Deepdene Road, Welling, Kent DA16
A small steel-framed Gothic church of 1935, by E. J. Walters.
Following discussions between Fr Daniel McCarthy of Plumstead and Bishop Amigo, a church was built on Welling Corner in 1923. Like neighbouring areas, Welling was growing rapidly due to housing developments in the 1920s. The first church was a chapel-of-ease and cost £2,688. Building work started in May 1923 and the first Mass was held on Christmas Day the same year. The official opening took place on St Stephen’s Day. By 1929, the debt was paid off and Welling was canonically erected as a parish with Fr Clifford Nevatt as the first parish priest. The parish junior and infant schools opened in 1933, run by the Daughters of Jesus.
The first church soon became too small and in 1934 a new site along the railway was acquired for £1,560. In 1934-5 a parish hall was erected on the site for £2,150. In December 1935 the new church of St Stephen opened. The cost of the church was £3,375. In April 1936 the new junior school opened, followed by the new senior school in September. The architect of church, hall and schools was Edward John Walters. Originally the ceiling of the church was lower. The octagonal timber pulpit was moved from the old to the new church (since removed). In 1939 Walters prepared designs for a pinnacled canopy and bracket for the monstrance over the plain high altar.
During the war Fr Nevatt bought a damaged organ and part of an organ loft with stair from a bombed London church. With the help of parishioners, these were repaired and installed at St Stephen’s. The ceiling was found to be too low and the panels removed, exposing the steel girders. A bomb fell on the playground and damaged the school buildings.
In the 1950s two extensions were built at the southeast and northeast corners of the church, and tip-up seats were fitted at the aisle ends of each bench, in order to increase seating capacity. The schools also became overcrowded, which was relieved by the building of a new primary (on the old site) and a new secondary school (in Bexleyheath). The second parish priest, Fr Jeremiah McCarthy made structural alterations to the sanctuary, undertook the post-Vatican II reordering, improved the heating and lighting, and restored the ceiling by hiding the girders again under panels.
The church was built in 1935 to designs by E. J. Walters, who also designed the adjacent parish hall and the former school buildings. There are two extensions of the 1950s. The church is steel-framed, with pebbledashed brick elevations and a pitched roof. The plan is longitudinal, of an unaisled nave, with a narrower sanctuary flanked by side chapels. The latter appear to be part of the 1950s extensions, which consist of community rooms to the northeast, and to the southeast of a sacristy and a chapel perpendicular to the main axis.
The west facade has a lean-to narthex with a gabled doorway set against the gabled west wall. The porch has the ChiRho monogram above the doorway and two small flanking windows, all under a continuous hood mould. On either side are two-light windows. The main gable has a three-light window with two small, slightly lower windows on either side. The main elements of decoration are the painted bargeboards and the ChiRho panel. Like all elevations, the facade is pebbledashed.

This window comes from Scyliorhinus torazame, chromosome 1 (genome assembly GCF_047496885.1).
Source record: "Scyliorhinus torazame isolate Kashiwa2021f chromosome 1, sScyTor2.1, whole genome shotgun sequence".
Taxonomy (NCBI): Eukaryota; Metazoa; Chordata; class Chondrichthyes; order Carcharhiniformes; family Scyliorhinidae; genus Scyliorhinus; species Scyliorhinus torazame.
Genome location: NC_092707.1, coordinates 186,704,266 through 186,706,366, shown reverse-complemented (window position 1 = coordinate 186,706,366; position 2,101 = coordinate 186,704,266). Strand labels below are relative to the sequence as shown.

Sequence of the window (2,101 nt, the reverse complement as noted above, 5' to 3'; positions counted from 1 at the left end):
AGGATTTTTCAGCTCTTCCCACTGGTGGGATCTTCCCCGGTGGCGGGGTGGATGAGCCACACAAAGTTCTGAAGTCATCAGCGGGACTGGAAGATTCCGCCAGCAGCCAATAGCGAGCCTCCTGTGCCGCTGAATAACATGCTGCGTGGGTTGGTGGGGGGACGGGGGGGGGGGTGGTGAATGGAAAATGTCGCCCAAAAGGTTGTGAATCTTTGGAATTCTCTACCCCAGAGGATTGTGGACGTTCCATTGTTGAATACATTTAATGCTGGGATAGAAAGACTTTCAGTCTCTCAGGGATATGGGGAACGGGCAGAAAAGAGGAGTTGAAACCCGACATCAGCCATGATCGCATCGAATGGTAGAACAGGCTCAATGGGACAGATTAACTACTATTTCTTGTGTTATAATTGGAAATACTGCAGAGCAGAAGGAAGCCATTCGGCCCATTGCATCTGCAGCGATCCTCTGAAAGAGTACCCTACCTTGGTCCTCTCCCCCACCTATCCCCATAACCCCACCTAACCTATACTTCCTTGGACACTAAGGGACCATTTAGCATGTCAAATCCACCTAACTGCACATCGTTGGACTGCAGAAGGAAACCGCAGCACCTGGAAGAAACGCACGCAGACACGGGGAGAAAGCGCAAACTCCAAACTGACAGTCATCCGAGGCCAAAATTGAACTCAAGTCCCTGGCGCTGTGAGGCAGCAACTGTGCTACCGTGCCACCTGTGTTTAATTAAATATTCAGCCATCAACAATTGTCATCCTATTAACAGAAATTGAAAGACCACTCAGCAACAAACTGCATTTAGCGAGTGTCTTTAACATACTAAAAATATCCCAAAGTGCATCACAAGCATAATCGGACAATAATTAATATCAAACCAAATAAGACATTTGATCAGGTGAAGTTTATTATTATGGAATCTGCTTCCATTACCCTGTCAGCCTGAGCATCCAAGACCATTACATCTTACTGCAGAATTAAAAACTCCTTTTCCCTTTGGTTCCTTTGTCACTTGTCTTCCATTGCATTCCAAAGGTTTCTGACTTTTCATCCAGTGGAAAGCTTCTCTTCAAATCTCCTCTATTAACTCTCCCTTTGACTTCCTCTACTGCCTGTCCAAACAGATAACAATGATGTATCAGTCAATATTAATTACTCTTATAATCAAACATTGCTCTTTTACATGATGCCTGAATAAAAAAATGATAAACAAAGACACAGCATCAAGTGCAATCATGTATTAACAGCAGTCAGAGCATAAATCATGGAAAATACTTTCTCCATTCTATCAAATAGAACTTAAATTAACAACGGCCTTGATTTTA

The west doorway leads into a small lobby with a modern suspended ceiling. Ancillary spaces on either side are only accessible from the nave. They include a repository on the south side, and a disused side porch to the north. The west end of the nave has a one-bay organ loft (reused from a bombed London church). In addition to this bay, there are five bays, each with a three-light window. Only the easternmost bay has clerestory windows on each side. In order to give as much height as possible, the ceiling panels tightly fold around each steel A-frame truss. The south wall of the nave has a double-arched shallow niche with a shrine to Our Lady of Lourdes, in memory of Alison Gordon (died 1998). Further east is a built-in Reconciliation Room. The Stations of the Cross are circular and of ceramic.
To the right of the sanctuary is a timber statue of St Joseph, dedicated to the memory of Canon Jeremiah McCarthy (died 1973). The two-bay sanctuary has two small three-light clerestory windows in each bay. It has a centrally-placed crucifix and modern timber furnishings. Beside the crucifix hangs a modern painting of St Stephen. The south wall of the sanctuary is glazed towards the Blessed Sacrament Chapel which is used for weekday services. This large chapel is perpendicular to the nave, with the altar just south of the sanctuary. The five-bay chapel is accessed through a glazed sliding door to the nave and an external door at the south. Over the modern timber altar hangs a sculpture of the Risen Christ. At the northeast corner is the tabernacle stand in front of timber panelling. On the north side of the sanctuary is a small Lady Chapel with a statue of the Virgin with Child on a small altar, lit by a two-light window. A door nearby leads into an extension comprising two meeting rooms and an accessible toilet.
Architect: E. J. Walters
Original Date: 1935
Conservation Area: No
Listed Grade: Not Listed